Good night, sweet prince.
Bay Ridge fixture James “Little Jimmy” Mastrangelo — a Coney Island icon, author, Latin dancer, and former Oompah Loompah perhaps best known for playing “Little Uncle Sam” at the annual Nathan’s Hot Dog Eating Contest— passed away on April 6 after a two-year battl with prostate cancer. He was 67.
He is remembered by friends and family as People’s Playground royalty.
“To me, the prince of Coney Island is dead, and it is a sad, sad day,” said George Shea, emcee of the hot dog-eating contest and a long-time friend of Mastrangelo. “I speak for the entire Coney Island community when I say we all loved Jimmy. He was born to the stage — he was born to perform.”
The Bensonhurst-born entertainer, Bay Ridge resident, and adopted son of Coney Island was as Brooklyn as it gets, his sister said.
“He never wanted to leave Brooklyn,” said Maria DeStefano, who lives in New Jersey. “I’d get him to come out to visit me a couple times, but he would never stay long. He’d look at his watch and say ‘I have to get on the seven o’clock bus.’ ”
Many know Mastrangelo for his role as “Little Uncle Sam” in Shea’s July Fourth hot dog-eating contest, but he also appeared as an Oompah Loompah in the 1971 film “Willy Wonka & the Chocolate Factory,” published a book, and was an accomplished Latin dancer who proudly carried a photo of himself with mambo maestro Tito Puente, friends said.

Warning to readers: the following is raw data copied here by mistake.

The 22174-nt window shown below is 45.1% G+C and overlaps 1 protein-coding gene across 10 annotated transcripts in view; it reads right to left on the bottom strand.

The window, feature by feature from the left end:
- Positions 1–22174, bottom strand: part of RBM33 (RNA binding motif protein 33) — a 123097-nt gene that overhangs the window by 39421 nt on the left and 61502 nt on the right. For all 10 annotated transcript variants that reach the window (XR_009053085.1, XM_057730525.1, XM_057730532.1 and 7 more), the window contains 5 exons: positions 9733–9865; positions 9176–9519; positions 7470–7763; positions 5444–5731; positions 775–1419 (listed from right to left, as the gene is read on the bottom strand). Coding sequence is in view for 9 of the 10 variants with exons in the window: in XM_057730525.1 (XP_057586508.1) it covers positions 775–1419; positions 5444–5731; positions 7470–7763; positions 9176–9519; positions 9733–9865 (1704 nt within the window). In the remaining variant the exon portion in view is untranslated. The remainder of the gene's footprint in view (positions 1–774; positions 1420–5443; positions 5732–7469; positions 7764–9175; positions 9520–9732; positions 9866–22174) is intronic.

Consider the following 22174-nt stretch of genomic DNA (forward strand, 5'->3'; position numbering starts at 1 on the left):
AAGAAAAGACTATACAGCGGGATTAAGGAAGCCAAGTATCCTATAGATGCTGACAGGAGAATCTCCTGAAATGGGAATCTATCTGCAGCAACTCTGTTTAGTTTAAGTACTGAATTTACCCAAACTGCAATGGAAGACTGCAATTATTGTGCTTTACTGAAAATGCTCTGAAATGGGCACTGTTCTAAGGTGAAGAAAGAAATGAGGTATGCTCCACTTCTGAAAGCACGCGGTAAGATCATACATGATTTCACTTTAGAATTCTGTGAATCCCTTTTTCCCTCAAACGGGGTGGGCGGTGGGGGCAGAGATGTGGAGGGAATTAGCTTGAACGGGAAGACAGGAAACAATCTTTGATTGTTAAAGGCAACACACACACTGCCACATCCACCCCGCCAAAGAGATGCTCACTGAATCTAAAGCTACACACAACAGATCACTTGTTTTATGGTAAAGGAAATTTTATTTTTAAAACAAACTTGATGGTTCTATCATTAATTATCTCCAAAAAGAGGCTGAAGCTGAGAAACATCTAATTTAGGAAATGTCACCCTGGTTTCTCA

“I’m a professional dancer and the world’s smallest maitre d’,” Mastrangelo told the New York Times in 1997.
When he wasn’t on the Boardwalk, Mastrangelo picked up odd jobs amusing folks in Bay Ridge, another friend said.
“He always wanted to entertain,” said Leo Lyaourezos, who owns Leo’s Casa Calamari. “At birthday parties he always wanted to carry the cake. He was great with kids.”
Mastangelo died just two days shy of his 68th birthday, his sister said.
“I have all his birthday balloons and a cake I made him,” she said.
DeStefano is encouraging the public to attend her brother’s wake to celebrate the little person and his larger-than-life reputation.
“He was a little person, but he lived a bigger life than most big people,” she said. “He brought out the best in anybody. I’m sure he’s up there dancing in the heavens.”
The wake will be at McLaughlin’s Funeral Home [9620 Third Ave. between 96th and 97th streets in Bay Ridge, (718) 238–3600] April 8 from 2–5 pm and 7–9 pm.